TEDx, spreading worthwhile ideas in Bordeaux

Bordeaux Expats was among the select bunch of discerning blogs given premium access to the 2012 TEDx conference in Bordeaux on December 1st at TnBA (Théâtre national de Bordeaux en Aquitaine). It proved to be a rollercoaster ride of thought-provoking topics for the several-hundred people present, as well as for those watching via live video feeds in libraries, cultural centres and bookshops throughout the region and beyond.  


Eight months in the making and lovingly handcrafted by a core team of digital multimedia movers and shakers from in and around Bordeaux (the Aquinum network), this year’s TEDx event was the second to be held in the city. The format is a local take on the TED (for Technology – Entertainment – Design) concept initiated in the 1980s in the US: a series of short, dynamic keynote talks about “ideas worth spreading”. TED-branded events combine live speakers and video presentations to “spark deep discussion and connection” according to the official literature. The locally-organised “TEDx” events are independently-run while adhering to worldwide TED guidelines.

Territory and history

This year’s theme in Bordeaux was “Terr(hist)oires”, a pun on the notion of territory and history, forming the backdrop for a wide spectrum of subjects ranging from the weird (anyone for biohacking, biomimetics or geobiology?) to the wonderful (are there many events where beatboxing and oceanography are on the same bill?).
This comfy red armchair on stage
was used precisely once.

It feels almost unfair to single out specific highlights, but in order to keep this article to a manageable length, we’re going to have to do just that! Opening speaker Irina Dobre, a Romanian expert in intercultural issues, presented excerpts from her film “
Acasă” (“at home” in Romanian). The film has been inspired by her own quest for identity resulting from her move to France in 1999 and her realisation that she soon considered herself as a foreigner in both her home and host countries… until she realised that, in actual fact, she was now at home everywhere. Her keynote finished with an open question for the audience, the very question she had put to a number of interviewees for her film: where is your home?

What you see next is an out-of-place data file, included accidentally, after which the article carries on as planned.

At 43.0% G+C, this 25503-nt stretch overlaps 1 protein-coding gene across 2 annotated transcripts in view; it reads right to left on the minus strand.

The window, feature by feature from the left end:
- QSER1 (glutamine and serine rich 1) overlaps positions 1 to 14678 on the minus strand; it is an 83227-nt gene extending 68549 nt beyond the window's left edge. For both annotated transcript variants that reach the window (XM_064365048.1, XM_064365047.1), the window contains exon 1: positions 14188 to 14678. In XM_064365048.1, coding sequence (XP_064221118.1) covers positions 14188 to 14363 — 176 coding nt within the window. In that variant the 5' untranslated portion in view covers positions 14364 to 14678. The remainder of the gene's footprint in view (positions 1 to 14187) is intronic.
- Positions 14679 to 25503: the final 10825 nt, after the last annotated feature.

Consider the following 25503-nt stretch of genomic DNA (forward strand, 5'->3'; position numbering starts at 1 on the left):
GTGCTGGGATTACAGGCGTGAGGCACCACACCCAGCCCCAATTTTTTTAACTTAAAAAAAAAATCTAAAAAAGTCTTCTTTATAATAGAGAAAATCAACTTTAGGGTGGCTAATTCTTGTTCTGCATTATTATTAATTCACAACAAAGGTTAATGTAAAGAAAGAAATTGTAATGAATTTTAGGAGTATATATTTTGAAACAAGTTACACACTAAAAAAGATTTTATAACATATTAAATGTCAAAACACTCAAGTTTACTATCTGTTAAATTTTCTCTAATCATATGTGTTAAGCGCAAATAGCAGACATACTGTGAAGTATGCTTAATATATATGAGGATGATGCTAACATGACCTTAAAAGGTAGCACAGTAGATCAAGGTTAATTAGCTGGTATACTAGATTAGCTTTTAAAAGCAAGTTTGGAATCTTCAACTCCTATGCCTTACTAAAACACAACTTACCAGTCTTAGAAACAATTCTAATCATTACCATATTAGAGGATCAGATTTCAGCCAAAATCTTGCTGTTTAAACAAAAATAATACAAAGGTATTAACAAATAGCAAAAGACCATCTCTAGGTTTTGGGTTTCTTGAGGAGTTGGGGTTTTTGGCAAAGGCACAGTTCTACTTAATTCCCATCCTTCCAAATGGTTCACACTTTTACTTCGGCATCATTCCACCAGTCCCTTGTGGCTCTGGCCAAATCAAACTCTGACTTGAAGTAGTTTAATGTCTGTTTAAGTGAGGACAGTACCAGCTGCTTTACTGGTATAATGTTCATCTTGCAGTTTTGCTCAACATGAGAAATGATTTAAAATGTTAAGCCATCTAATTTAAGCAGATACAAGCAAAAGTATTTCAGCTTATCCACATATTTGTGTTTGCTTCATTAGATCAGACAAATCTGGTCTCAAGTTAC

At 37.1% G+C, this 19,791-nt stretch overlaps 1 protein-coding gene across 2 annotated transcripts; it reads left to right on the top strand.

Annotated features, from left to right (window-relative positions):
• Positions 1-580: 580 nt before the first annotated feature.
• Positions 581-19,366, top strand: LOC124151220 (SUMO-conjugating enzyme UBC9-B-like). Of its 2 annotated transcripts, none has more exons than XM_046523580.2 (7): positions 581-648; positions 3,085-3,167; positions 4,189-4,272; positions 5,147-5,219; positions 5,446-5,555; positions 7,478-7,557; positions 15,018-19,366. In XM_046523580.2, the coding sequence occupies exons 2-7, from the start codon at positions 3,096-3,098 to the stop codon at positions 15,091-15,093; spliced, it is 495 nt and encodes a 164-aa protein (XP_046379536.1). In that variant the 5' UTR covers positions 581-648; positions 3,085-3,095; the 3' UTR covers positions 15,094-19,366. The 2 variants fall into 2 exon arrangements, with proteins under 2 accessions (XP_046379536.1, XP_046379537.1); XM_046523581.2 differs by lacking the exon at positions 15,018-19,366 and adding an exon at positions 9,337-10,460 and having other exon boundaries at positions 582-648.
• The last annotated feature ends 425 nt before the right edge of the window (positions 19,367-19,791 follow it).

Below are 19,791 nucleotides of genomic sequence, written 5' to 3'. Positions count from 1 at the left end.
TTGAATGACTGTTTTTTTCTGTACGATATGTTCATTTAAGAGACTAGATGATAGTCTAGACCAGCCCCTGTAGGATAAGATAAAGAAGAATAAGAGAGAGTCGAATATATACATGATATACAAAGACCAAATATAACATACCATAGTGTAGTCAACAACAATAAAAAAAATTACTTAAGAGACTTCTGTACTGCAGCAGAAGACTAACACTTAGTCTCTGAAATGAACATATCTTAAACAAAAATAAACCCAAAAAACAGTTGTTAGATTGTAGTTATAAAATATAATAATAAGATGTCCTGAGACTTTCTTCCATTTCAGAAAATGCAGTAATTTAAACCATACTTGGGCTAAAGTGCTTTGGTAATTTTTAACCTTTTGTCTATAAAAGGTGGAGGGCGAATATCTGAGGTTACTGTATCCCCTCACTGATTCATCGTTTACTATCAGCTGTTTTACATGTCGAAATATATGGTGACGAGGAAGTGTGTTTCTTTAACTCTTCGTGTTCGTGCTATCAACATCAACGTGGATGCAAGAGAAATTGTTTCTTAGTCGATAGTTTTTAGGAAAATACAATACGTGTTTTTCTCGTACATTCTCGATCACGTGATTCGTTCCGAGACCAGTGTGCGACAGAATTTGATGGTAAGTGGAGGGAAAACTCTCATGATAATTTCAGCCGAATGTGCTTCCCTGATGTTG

Dominique Careil has spent a decade working in close conjunction with traveller communities in Gironde. On the basis of what he has learned over the years, he shared observations about the community’s attitudes to work, money, possessions, healthcare and death, singling out how theirs differed from the approach of sedentary populations in the area. His aim was to provide a valuable glimpse into their culture with a view to better understanding them, in the hope that this improved understanding would instil more respect and a greater ability to live together.

Halim Mahdi shared the experience he has gained over the years in the field of biohacking, using non-institutional scientific practices and techniques to remould the performance of his body and mind. When tweaking the dials on his nutritional makeup he has dabbled in excessive consumption of eggs, great blocks of butter in his morning coffee and full weeks spent fasting. The diet he has settled on over the past two years has seen him cancel out seed-based food, vegetables and dairy produce! He looks good and comes across as healthy – and certainly light-years from the obese child in the old family photos he showed – but the audience was in equal parts inspired and mystified by his talk promoting his quest for an "augmented life"!